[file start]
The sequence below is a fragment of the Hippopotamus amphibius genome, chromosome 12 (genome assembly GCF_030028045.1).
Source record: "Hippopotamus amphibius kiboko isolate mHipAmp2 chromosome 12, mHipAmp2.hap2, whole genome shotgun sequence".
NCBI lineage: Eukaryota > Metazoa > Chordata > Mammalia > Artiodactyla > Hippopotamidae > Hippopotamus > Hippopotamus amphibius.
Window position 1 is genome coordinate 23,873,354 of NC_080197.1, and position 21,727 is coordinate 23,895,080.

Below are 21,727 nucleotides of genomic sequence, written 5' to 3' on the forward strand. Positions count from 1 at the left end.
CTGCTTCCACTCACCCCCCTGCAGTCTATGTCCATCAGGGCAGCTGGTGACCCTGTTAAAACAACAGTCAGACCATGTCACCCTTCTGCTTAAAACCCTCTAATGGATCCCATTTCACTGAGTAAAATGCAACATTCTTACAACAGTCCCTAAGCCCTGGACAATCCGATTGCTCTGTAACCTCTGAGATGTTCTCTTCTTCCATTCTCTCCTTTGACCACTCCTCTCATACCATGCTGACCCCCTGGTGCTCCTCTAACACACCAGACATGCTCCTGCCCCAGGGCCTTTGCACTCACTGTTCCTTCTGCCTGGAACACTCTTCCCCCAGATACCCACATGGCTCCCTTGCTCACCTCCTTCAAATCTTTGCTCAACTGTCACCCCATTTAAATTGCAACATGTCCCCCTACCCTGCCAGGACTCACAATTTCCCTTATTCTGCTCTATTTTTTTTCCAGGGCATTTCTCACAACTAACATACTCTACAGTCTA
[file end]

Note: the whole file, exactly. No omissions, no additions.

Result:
The sequence below is a fragment of the Hippopotamus amphibius genome, chromosome 12 (genome assembly GCF_030028045.1).
Source record: "Hippopotamus amphibius kiboko isolate mHipAmp2 chromosome 12, mHipAmp2.hap2, whole genome shotgun sequence".
NCBI lineage: Eukaryota > Metazoa > Chordata > Mammalia > Artiodactyla > Hippopotamidae > Hippopotamus > Hippopotamus amphibius.
Window position 1 is genome coordinate 23,873,354 of NC_080197.1, and position 21,727 is coordinate 23,895,080.

Below are 21,727 nucleotides of genomic sequence, written 5' to 3' on the forward strand. Positions count from 1 at the left end.
CTGCTTCCACTCACCCCCCTGCAGTCTATGTCCATCAGGGCAGCTGGTGACCCTGTTAAAACAACAGTCAGACCATGTCACCCTTCTGCTTAAAACCCTCTAATGGATCCCATTTCACTGAGTAAAATGCAACATTCTTACAACAGTCCCTAAGCCCTGGACAATCCGATTGCTCTGTAACCTCTGAGATGTTCTCTTCTTCCATTCTCTCCTTTGACCACTCCTCTCATACCATGCTGACCCCCTGGTGCTCCTCTAACACACCAGACATGCTCCTGCCCCAGGGCCTTTGCACTCACTGTTCCTTCTGCCTGGAACACTCTTCCCCCAGATACCCACATGGCTCCCTTGCTCACCTCCTTCAAATCTTTGCTCAACTGTCACCCCATTTAAATTGCAACATGTCCCCCTACCCTGCCAGGACTCACAATTTCCCTTATTCTGCTCTATTTTTTTTCCAGGGCATTTCTCACAACTAACATACTCTACAGTCTA